New Texas Criminal Laws Coming our Way in September!
Beginning in September, several new laws will take into effect in Texas. Here are a couple that will affect us:
- NO more Texting and Driving!! Starting September 1, Texas will have a statewide ban that will not allow motorist to read, write, or send a text message while operating a car unless the car is stopped. If you are found committing this act, you may be fined $25-$99 for the first offense. The law does allow you use your phone to access your stereo system and/or GPS.
- Machetes and Swords in Public? Taking effect September 1, you can now carry a sword, machete, spear, bowie knives, or any knife longer than 5.5 inches in public! Of course you have to stay away from hospitals, jails, parks, schools, bars, sporting events, and churches. Children under the age of 18 cannot carry a long knife unless he/she is under the supervision of an adult.
- David’s Law aka No More Cyberbullying- It is now a Class A Misdemeanor, punishable with up to a year in jail and up to a $4,000 fine, to electronically harass or cyberbully someone under the age of 18 through text messages, social media sites, websites, or any means with the intent to cause them to commit suicide or to harm themselves. The law allows courts to subpoena the sites to unmask the anonymous person and it requires public schools to report and intervene in any suspected cyberbullying case. This new law will also allow the victims to obtain temporary restraining orders against social media accounts used to harass or bully them and to sue the cyberbullies’ parents for not intervening.
- Second Chance for First Time DWI offenders- If you were charged with a Class B Misdemeanor DWI and successfully completed probation or your jail time, you can now seek to non-disclose the arrest! See my previous blog post for a thorough explanation!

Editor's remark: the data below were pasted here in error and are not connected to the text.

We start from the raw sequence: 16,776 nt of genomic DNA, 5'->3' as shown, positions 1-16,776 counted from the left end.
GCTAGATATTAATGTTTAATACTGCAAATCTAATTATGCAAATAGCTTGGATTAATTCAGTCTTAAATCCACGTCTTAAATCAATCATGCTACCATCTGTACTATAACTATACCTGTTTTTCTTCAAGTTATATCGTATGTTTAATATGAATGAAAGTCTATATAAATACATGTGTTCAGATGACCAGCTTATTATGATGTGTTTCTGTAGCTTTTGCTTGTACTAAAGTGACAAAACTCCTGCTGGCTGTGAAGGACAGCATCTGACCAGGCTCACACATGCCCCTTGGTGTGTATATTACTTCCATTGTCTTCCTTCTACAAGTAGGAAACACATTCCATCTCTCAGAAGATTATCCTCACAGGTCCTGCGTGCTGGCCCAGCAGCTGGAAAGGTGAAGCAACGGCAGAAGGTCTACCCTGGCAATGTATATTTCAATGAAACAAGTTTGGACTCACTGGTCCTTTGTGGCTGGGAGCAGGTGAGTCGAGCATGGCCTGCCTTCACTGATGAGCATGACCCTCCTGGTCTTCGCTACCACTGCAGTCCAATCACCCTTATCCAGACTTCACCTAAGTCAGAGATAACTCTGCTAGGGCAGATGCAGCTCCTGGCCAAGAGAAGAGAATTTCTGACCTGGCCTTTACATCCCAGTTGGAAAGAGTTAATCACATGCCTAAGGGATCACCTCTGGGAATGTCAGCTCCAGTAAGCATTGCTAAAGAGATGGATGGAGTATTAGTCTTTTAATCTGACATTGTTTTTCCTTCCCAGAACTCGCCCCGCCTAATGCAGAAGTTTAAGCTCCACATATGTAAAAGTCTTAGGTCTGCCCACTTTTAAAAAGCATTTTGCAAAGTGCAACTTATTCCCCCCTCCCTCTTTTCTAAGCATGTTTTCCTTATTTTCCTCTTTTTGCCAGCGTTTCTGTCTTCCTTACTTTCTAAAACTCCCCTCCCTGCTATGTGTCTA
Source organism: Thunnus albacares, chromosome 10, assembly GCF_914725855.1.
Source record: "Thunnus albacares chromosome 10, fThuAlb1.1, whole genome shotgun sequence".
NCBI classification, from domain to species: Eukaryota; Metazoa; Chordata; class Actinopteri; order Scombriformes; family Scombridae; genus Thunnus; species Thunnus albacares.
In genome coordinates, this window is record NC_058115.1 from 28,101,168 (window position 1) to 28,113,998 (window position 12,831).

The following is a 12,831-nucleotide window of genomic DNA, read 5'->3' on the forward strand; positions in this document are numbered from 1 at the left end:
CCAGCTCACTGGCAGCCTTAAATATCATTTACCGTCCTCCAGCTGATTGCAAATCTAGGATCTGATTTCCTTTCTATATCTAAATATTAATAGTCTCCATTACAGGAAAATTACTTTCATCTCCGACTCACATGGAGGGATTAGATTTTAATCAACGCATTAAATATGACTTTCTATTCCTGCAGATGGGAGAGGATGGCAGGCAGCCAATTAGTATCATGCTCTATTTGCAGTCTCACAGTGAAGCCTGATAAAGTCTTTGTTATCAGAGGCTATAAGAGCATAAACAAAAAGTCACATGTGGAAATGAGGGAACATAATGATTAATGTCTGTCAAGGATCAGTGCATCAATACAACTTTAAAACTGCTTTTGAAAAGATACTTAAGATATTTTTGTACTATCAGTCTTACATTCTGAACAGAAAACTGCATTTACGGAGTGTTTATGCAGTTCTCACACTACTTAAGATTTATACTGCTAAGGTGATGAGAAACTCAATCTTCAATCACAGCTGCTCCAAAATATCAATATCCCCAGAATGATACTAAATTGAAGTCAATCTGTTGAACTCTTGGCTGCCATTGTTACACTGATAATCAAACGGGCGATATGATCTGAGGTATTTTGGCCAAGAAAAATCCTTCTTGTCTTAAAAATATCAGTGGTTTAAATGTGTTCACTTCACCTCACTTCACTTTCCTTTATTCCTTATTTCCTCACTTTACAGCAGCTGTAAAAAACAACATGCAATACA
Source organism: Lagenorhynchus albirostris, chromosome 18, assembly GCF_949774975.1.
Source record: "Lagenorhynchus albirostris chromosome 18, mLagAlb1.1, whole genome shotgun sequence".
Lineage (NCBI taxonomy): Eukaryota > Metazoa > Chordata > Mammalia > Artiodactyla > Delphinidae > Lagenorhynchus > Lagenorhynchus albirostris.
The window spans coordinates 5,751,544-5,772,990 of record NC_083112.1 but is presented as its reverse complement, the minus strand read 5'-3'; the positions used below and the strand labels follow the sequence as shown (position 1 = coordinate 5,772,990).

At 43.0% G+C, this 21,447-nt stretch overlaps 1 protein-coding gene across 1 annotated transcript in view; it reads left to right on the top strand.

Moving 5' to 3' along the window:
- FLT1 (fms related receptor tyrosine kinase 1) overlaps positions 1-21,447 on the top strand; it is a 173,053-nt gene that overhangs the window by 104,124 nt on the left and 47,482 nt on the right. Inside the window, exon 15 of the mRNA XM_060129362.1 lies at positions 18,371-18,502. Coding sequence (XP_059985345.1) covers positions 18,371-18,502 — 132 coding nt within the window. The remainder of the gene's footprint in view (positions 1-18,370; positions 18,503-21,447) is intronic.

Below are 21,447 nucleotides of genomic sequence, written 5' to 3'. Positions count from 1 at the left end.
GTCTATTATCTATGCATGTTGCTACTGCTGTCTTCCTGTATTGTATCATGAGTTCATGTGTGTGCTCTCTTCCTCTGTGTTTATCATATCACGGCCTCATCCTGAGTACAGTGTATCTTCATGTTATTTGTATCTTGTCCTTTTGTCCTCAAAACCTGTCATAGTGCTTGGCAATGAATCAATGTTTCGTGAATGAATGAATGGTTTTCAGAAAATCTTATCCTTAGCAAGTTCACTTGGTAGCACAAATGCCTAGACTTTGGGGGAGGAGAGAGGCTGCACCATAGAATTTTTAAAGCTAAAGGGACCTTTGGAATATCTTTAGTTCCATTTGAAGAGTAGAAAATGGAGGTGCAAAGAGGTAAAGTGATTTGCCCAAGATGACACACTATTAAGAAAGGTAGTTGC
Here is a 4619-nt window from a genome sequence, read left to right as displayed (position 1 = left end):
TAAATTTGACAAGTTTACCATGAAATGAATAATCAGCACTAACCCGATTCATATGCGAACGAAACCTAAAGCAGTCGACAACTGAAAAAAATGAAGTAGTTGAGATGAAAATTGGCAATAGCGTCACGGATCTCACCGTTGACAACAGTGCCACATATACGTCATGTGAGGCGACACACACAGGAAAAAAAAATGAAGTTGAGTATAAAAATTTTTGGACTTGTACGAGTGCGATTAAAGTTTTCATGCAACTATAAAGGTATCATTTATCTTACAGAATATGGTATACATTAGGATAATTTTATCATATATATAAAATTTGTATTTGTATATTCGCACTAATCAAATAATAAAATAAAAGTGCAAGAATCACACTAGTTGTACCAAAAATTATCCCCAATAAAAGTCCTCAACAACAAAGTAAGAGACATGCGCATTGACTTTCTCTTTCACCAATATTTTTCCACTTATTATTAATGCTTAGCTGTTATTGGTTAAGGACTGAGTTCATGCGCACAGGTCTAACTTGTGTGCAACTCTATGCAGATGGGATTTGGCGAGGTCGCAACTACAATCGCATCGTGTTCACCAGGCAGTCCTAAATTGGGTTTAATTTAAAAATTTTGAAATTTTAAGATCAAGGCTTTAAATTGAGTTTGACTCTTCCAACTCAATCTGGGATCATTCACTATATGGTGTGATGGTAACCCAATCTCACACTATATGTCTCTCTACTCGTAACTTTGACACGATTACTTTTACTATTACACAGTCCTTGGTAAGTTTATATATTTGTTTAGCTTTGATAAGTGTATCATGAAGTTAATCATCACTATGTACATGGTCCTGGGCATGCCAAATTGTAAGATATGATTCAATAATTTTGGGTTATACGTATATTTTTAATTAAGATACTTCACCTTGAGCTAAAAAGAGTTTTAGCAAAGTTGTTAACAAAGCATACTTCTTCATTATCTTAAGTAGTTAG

- Drone flyers beware! Stay clear of correctional facilities, United States Immigration and Custom Enforcement detention centers, and sports venue or you can be facing a Class B Misdemeanor punishable by up to 6 months in jail and up to a $2,000 fine. The purpose of this law is to protect the public from weapons that could be carried on the drones and drugs or contrabands that could be delivered to inmates.
- “The Police Protection Act” makes attacking a police officer a Hate Crime- The legislators have now expanded the state’s hate crime statute to offer police and judges the same protections against bias and prejudice currently provided to individuals on account of their race, gender, disability, religion, age and sexual preference. This new law will enhance the penalties when an officer or judge is the victim. The penalties for threatening a police officer increased from a misdemeanor to a State Jail Felony, punishable by 180 days to 2 years in a state jail facility and a fine up to $10,000. Unlawfully restraining or assaulting a police officer or judge is a Second Degree Felony punishable by 2-20 years in the Texas Department of Corrections and a fine up to $10,000. Any crime that results in serious bodily injury against a police officer or judge is a First Degree Felony, punishable by 5-99 years in the Texas Department of Corrections and a fine up to $10,000.
Contact the lawyers at the Law Office of Patrick J McLain, PLLC if you are charged with a State or Federal crime. We can help defend you against various crimes and will fight vigorously to protect your legal rights. You can call us 24/7 by calling (214) 416-9100 or visit our law office at 3316 Oak Grove Ave St #200e, Dallas, Texas 75204. Don’t wait before it is too late!